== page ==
Members of Bradwell Institute’s Friends Helping Friends were honored by a resolution proposed by state Rep. Al Williams, D-Midway, to the General Assembly. FHF connects special education students with mainstream students, even throwing a prom for them once a year.
Midway City Council affirmed earlier actions to hire an architect and engineering firm for construction of a new city hall.
In sports, J.T. Pollock was hired by the Long County school board as head football coach for the Long County Blue Tide. The veteran coach had compiled a 82-49-2 record in 12 years at Appling County High School.

Liberty County High School boys and girls basketball team, and Bradwell Institute’s girls made it through region play with slots in the state tournament.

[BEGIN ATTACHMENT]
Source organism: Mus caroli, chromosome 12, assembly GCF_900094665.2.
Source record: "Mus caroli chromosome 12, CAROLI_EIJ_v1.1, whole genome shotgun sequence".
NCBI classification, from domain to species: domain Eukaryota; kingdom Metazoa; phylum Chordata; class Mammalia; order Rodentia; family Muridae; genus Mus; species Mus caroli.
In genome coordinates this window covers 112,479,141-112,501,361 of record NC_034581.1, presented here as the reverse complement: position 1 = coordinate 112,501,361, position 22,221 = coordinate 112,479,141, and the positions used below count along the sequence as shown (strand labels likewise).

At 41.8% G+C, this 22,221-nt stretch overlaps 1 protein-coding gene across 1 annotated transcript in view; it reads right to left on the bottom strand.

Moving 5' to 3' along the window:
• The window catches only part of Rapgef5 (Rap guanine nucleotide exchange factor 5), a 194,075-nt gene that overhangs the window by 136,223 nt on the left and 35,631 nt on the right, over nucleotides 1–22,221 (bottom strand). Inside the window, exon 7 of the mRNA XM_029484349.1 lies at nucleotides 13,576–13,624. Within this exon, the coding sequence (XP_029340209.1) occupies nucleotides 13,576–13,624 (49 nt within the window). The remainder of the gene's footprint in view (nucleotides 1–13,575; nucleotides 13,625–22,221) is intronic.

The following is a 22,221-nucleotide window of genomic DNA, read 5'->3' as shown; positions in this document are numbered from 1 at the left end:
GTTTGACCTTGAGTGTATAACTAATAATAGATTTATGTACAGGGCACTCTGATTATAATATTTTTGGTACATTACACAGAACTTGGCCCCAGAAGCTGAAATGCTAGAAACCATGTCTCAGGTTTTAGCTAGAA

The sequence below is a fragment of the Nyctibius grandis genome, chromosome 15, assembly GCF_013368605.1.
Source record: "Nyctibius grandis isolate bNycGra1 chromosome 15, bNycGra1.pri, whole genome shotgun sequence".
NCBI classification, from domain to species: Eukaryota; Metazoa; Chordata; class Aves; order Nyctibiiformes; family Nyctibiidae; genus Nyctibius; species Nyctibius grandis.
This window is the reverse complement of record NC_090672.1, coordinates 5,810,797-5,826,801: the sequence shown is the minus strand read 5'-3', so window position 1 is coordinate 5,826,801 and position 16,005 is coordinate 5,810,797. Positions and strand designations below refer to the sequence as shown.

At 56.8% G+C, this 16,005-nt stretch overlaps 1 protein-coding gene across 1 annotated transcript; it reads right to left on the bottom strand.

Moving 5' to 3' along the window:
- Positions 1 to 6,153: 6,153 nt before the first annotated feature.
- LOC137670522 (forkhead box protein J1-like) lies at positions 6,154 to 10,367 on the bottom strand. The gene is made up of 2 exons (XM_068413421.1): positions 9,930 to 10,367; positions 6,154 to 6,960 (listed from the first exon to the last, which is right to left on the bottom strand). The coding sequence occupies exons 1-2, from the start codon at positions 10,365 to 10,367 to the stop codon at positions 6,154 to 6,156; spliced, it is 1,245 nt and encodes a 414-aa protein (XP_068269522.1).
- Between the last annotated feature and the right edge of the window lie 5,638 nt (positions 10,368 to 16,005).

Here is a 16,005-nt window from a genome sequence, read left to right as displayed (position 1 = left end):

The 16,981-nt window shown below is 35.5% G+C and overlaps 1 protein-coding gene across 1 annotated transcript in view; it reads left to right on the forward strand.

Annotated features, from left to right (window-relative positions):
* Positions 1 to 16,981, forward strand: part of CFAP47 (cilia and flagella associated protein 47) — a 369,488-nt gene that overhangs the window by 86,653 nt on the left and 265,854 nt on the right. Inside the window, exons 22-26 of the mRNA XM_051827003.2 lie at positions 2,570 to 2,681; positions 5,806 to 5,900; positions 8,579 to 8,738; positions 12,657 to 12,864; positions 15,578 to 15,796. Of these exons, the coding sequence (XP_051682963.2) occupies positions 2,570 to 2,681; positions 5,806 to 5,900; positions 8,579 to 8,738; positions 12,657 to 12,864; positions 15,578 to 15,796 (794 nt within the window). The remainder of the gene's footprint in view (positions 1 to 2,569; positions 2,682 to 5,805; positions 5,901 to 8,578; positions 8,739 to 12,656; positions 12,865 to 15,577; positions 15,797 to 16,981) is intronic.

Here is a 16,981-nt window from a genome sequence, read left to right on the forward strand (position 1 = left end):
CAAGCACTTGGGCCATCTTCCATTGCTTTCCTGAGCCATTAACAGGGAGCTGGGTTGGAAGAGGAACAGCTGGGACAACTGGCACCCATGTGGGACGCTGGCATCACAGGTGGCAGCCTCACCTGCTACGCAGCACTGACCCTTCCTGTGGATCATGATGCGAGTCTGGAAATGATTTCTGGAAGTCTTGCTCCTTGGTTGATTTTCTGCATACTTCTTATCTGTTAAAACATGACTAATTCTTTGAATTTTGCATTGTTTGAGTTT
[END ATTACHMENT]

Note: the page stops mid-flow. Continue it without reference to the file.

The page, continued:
Feb. 19: A Hinesville teen was dead and a young man was arrested and charged with murder following a fight in Eagles Landing Subdivision. Clyde Weeks, 19, was allegedly shot to death by Philemon Jackson, 21. Weeks reportedly was standing up for a friend when he was killed.
Further problems within the Liberty County Board of Education came to light as one member, Marcus Scott, said he was disgusted with leadership of the system. There were also allegations of improper conduct by administrators and board members lodged with AdvancED, the organization that accredits schools.
The Liberty County Sheriff’s Office was investigating a string of burglaries of churches. Sheriff Steven Sikes issued a warning to whoever broke into four churches in recent weeks. The victims said the crimes were making them rethink their accessibility to the public.
Nine people were arrested on drug, weapons and probation charges as the result of a Hinesville Police sting on an alleged ring operating out of Woodwind North Apartments.
In sports, First Presbyterian Christian Academy’s Highlander basketball team won the GISA AA Region 2 championship.